Designers suffer under fast fashion pace

Friday, 18 March 2011
It’s been a difficult and dramatic season for fashion. With A/W 11 shows now over, if anything, the most penetrating has been the action behind the scenes. With designers in pandemonium from Galliano’s racist rant - which led to his spurious firing -  to Balmain’s Christophe Decarnin who was a no show at the walk of his own collection, insiders are all asking one question; ‘Is this due to the relentless pace of fashion today?’

The doom and gloom was perhaps heralded by Chanel’s Karl Lagerfeld who sent a dark, almost sinister series of gowns and suits down the catwalk surrounded by smoke and gravel. If he was trying to hint that fashion land was striding towards an apocalypse-like cracking, he was spot on with what followed.

With Mcqueen’s suicide always slightly hovering above us, there’s been Marc Jacobs time in rehab following his appointment at Louis Vuitton, now Galliano’s verbal meltdown and Decarnin’s descent into exhaustion.

Couture designer, Hussein Chalayan’s remarks in a recent interview about today’s furious fashion pace have proved rather apt; ‘It’s become like being in a diamond plated hamster wheel, these days you have to go faster and faster and faster. At some stage ones got to fall.’

So what are executives (who are responsible for the current drive to meet profit forecasts) doing to our most esteemed creative talents?

It’s largely due to the number of collections there are these seasons. In the old days, there were only about a dozen major fashion houses, now there are thousands of companies, with designers on a very very tight deadline, ‘it’s  like being in a factory putting out an aesthetic. There is no space for imperfection,’ said one source.

The reason? This new commercial, executive-driven approach, largely came about because business tycoons saw the cache in taking over struggling fashion houses and installing a bright top talent at the helm. These companies have now been transformed into multi-million dollar, global luxury brands, which now not only produce womenswear and couture clothes but often resort and lower lines, luggage, menswear, kidswear, perfumes, and accessories.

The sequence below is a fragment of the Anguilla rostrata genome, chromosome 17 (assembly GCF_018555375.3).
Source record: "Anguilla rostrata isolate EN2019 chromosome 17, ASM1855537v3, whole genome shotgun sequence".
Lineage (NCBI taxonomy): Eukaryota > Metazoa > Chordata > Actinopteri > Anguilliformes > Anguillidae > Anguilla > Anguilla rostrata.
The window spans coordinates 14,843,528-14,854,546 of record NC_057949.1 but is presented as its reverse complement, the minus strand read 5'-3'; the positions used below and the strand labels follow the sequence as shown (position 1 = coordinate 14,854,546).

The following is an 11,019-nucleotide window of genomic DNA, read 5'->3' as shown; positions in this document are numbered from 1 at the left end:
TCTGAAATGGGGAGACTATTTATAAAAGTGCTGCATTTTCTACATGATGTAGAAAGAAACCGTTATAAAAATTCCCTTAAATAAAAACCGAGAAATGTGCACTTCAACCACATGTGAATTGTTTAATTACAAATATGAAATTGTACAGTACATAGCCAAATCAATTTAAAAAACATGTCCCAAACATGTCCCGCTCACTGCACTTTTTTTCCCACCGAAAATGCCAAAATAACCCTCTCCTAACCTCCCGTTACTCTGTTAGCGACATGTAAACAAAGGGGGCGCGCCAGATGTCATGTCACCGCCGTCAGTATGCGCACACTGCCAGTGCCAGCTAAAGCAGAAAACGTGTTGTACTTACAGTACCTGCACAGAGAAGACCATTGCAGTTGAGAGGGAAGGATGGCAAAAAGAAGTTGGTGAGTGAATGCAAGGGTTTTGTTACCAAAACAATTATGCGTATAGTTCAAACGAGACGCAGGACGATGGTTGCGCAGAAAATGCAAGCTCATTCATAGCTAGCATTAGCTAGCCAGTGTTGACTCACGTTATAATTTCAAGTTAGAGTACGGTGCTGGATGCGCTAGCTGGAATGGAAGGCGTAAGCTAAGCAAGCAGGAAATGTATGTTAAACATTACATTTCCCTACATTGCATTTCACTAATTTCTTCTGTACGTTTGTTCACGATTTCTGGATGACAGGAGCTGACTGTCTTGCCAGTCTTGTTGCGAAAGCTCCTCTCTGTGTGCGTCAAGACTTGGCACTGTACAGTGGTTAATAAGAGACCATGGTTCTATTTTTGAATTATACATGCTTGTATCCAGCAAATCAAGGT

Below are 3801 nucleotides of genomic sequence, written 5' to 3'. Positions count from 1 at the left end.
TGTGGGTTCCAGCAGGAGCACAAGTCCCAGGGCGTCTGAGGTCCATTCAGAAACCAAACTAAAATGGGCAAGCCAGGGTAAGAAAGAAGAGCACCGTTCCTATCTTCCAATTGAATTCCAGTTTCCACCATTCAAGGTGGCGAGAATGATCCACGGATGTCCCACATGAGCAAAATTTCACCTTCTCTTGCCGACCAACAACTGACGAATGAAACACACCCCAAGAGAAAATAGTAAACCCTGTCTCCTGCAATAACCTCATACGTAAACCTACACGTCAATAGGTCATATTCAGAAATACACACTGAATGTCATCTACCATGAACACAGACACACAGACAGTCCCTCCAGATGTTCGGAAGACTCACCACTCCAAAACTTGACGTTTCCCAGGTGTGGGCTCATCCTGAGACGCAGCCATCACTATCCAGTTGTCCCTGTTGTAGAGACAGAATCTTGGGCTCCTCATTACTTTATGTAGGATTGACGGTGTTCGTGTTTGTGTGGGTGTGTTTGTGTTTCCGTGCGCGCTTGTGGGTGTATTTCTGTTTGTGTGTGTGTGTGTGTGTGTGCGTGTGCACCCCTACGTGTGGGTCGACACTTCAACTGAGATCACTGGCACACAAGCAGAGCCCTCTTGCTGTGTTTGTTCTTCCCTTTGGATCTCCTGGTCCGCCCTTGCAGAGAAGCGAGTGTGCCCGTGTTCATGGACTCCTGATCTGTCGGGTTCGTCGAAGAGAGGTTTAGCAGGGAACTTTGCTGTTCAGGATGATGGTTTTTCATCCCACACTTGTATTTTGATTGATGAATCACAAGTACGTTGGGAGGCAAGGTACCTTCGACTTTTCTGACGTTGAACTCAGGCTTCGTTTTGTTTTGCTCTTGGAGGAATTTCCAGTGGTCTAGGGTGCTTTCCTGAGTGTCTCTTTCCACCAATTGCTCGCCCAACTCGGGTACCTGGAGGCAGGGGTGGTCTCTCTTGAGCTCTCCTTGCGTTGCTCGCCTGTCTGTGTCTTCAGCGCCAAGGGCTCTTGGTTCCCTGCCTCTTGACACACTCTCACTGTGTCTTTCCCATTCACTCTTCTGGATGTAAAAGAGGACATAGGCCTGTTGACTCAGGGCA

Take Bernaud Arnault, for example, who took over as chief executive of LVMH - which own more than 50 brands including Louis Vuitton, Givenchy, Celine and of course Dior – and saw soaring profits as he put Galliano in as creative director. It’s almost like these artistic talents have seen the brunt of their own success. As their genius inspirations, designs and artistry struck such a chord that luxury sales exploded to often in excess of $200 billion a year, so their workload escalated to the point where they are endlessly playing catch up.

However fashion’s commercial bent has never been so clear. With Galliano rife in controversy, retailers are not deterred; ‘it’s business as usual,’ commented a Galliano spokesperson.

A Harrods spokesperson wouldn’t comment further than ‘buying clothes was and will remain their focus.’

It’s certainly back to business for Arnault, who made news again by buying Italian jeweller, Bulgari.

But the question is how long can this rollercoaster last? Perhaps with Tom Ford’s return to a defiantly private affair of just making ‘long lasting beautiful clothes,’ without the fast fashion speed and hype, he’s caught a zeitgeist and others will follow.

Images: Christian Dior S/S 11 RTW

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